In a special issue of the Journal of Alzheimer’s Disease, guest editors Andrei C. Miu and Oana Benga have gathered 14 insightful articles that explore the roles that metal species play in Alzheimer’s Disease.
Alzheimer’s disease (AD) is a
neurodegenerative disease characterized by progressive cognitive deterioration together with declining activities of daily living and neuropsychiatric symptoms or behavioral changes. It is the most common type of dementia. Alzheimer's disease has been identified as a protein misfolding disease due to the accumulation of abnormally folded amyloid beta protein in the brains of AD patients. Its causes are still largely unknown but various metals have been implicated as possible contributors to the development of AD.
Figure: Prevalence of Alzheimer disease in different age groups
In a special double
issue of the Journal of Alzheimer’s Disease
November 2006, guest editors Andrei C. Miu and Oana Benga have brought
together 14 articles exploring the roles that metal species play
in the biochemistry and physiology of AD. These articles cover six
major categories: Comprehensive historical reviews, methodological
perspectives, a topical review, integrative genetic and epigenetic
reports, a review of risk factors and a “benchmark to clinical” review.
guest editors Andrei C. Miu and Oana Benga: “We are grateful to the
authors who accepted our challenge and who have shown that
metallobiologists working in AD research have been less fascinated with
describing end-stage pathognomonic lesions, and more concerned with
identifying risk and aggravating factors that might help us better
predict, diagnose and hopefully prevent AD in the future.”
The content of the special issue:
Savory, Mary M. Herman and Othman Ghribi review the four-decades-old
controversy about aluminum neurotoxicity, examining data on the
possible cellular mechanisms underlying aluminum neurotoxicity and
potential neuroprotective strategies against aluminum toxicity. In the
next review, Paul A. Adlard and Ashley I. Bush discuss how metal ions
such as zinc and copper can potentiate Alzheimer’s disease by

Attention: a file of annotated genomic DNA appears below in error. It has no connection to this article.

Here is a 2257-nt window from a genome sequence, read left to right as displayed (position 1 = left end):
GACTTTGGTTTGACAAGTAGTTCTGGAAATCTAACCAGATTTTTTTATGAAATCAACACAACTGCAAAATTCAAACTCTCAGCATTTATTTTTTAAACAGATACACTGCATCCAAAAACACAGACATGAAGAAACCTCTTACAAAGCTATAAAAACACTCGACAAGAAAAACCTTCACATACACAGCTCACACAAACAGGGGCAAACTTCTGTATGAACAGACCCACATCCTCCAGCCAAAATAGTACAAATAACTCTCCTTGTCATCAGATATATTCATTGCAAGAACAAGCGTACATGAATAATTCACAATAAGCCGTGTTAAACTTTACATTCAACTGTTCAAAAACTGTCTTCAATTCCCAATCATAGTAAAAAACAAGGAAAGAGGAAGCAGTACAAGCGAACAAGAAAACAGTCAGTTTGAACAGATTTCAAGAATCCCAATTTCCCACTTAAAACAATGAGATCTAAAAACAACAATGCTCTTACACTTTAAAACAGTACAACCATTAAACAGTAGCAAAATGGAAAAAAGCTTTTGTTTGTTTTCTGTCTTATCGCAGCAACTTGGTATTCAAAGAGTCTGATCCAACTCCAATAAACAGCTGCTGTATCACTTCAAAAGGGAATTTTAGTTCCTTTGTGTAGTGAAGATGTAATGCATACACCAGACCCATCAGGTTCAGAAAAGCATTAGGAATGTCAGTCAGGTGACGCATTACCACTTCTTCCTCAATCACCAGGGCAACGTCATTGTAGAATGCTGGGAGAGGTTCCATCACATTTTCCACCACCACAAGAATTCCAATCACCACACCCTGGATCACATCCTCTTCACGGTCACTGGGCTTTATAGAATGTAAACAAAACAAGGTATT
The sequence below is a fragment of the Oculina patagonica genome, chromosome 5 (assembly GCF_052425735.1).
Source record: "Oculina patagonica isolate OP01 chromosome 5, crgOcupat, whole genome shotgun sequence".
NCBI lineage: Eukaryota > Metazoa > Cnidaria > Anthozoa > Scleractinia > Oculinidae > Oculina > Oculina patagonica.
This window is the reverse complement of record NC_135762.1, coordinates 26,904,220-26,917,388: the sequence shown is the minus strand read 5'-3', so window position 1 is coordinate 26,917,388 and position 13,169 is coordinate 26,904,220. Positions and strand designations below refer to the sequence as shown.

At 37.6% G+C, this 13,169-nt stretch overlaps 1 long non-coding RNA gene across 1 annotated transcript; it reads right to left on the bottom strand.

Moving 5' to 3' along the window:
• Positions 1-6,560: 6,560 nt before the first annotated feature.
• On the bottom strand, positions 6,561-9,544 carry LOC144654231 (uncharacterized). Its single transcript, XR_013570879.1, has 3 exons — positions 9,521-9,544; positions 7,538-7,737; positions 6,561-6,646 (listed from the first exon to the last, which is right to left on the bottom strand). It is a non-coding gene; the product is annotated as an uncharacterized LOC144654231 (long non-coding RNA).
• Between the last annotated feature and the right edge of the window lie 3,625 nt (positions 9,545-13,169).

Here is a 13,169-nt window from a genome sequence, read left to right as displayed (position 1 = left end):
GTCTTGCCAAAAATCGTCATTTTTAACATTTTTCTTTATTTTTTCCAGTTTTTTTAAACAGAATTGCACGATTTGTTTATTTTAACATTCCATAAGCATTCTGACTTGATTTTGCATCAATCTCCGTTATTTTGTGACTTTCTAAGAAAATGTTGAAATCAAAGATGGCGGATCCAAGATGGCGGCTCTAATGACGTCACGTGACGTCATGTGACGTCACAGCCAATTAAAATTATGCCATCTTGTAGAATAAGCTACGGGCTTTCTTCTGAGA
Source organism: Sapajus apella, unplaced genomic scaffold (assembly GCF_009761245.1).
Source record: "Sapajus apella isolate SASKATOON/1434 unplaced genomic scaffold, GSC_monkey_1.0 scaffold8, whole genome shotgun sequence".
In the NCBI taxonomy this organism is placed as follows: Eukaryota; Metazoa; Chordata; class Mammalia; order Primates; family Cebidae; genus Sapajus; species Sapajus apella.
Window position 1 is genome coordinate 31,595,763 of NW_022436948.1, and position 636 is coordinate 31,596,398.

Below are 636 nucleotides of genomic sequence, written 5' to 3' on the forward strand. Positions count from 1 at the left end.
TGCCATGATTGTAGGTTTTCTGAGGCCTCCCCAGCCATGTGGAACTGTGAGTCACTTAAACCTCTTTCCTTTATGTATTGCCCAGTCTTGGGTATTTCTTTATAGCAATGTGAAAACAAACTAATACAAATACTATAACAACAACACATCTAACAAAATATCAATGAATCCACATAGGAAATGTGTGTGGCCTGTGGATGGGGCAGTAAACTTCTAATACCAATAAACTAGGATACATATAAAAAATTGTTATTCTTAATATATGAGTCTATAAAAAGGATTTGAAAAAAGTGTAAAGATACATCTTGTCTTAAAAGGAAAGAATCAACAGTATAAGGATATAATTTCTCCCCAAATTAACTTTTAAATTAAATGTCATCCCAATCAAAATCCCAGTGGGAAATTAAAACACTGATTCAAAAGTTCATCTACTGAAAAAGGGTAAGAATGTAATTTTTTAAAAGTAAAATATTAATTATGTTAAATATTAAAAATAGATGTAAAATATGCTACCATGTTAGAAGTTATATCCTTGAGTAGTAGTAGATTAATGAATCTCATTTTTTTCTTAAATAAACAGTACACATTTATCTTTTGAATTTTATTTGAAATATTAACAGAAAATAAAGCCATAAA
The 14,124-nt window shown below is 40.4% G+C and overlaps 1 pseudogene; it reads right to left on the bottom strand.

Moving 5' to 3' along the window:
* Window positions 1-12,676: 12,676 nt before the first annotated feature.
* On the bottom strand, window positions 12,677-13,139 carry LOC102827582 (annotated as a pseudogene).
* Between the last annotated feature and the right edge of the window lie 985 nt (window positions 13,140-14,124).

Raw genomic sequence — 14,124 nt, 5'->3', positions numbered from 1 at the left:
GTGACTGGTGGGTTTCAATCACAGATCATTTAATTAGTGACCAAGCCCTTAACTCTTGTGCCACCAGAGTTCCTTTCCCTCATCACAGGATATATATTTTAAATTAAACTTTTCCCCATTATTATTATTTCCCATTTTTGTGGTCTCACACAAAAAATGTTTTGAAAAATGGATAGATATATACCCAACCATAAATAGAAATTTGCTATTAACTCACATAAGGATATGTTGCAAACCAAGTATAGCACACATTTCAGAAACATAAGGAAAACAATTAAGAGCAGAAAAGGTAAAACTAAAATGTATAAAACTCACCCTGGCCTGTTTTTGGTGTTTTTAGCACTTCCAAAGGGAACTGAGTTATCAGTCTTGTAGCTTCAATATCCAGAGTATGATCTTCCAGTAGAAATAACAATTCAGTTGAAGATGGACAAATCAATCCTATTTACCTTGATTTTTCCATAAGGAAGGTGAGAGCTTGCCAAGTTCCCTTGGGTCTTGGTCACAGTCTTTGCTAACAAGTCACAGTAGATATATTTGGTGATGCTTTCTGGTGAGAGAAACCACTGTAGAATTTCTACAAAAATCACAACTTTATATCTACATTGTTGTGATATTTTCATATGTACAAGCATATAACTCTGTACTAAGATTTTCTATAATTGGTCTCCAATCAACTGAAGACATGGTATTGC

participating in the aggregation of normal cellular proteins and in the
generation of reactive oxygen species. In the third review article,
Arezoo Campbell focuses on how aluminum and copper can initiate or
propagate an inflammatory response in the aging brain. Christopher
Exley reviews in-vitro studies of metals found in plaque cores in AD
brains and concludes that aluminum and iron could cause oxidative
damage but copper and zinc likely do not. In the final review article,
Andrei C. Miu and Oana Benga recount the long history of aluminum’s
hypothetical role in AD. They extensively discuss several lines of
evidence for involvement of aluminum as a secondary aggravating factor
or risk factor and argue that further studies are warranted.
Platt discusses the methodologies that have been used to identify
Alzheimer- and dementia-related targets for exogenous toxins. She
explains how neuronal function can be assessed experimentally, based on
the evidence obtained for the neurotoxin aluminum. In the second
article on methods, Joanna Collingwood and Jon Dobson write about
recent approaches to locate and identify iron compounds in
neurodegenerative tissue. In addition to complementary techniques that
allow them to quantify and identify iron compounds using magnetometry,
extraction and electron microscopy, they utilize a powerful combined
mapping/characterization approach with synchrotron X-rays.
movement of metals across the blood-brain barrier is reviewed by Robert
A. Yokel. A number of transporters are described that could mediate
metal transport into and out of the brain. He reviews the role of these
transporters in moving aluminum, manganese, iron and other metals
across the blood-brain barrier.
Hani Atamna has developed a novel
model of amyloid-beta induced heme-deficiency that could account for
neurodegeneration in AD patients. He reviews the genetic, nutritional
and toxicological factors that influence heme metabolism and their
relevance to AD. James R. Connor and Sang Y. Lee discuss genetic
mutations in the HFE gene that can affect iron balance in the brain,
potentially leading to the generation of reactive oxygen and oxidative
damage. In a study of the presenilins (PS), Nazneen N. Dewji discusses
how these proteins can trigger a cascade of processes that lead to
amyloid-beta production, leading to AD. He reviews the structures of
the PS proteins that can support the model of a surface reaction
between two nearby brain cells. Iftach Dolev and Daniel M. Michaelson
write about the apoE4 isoform of apolipoprotein E. Their study of the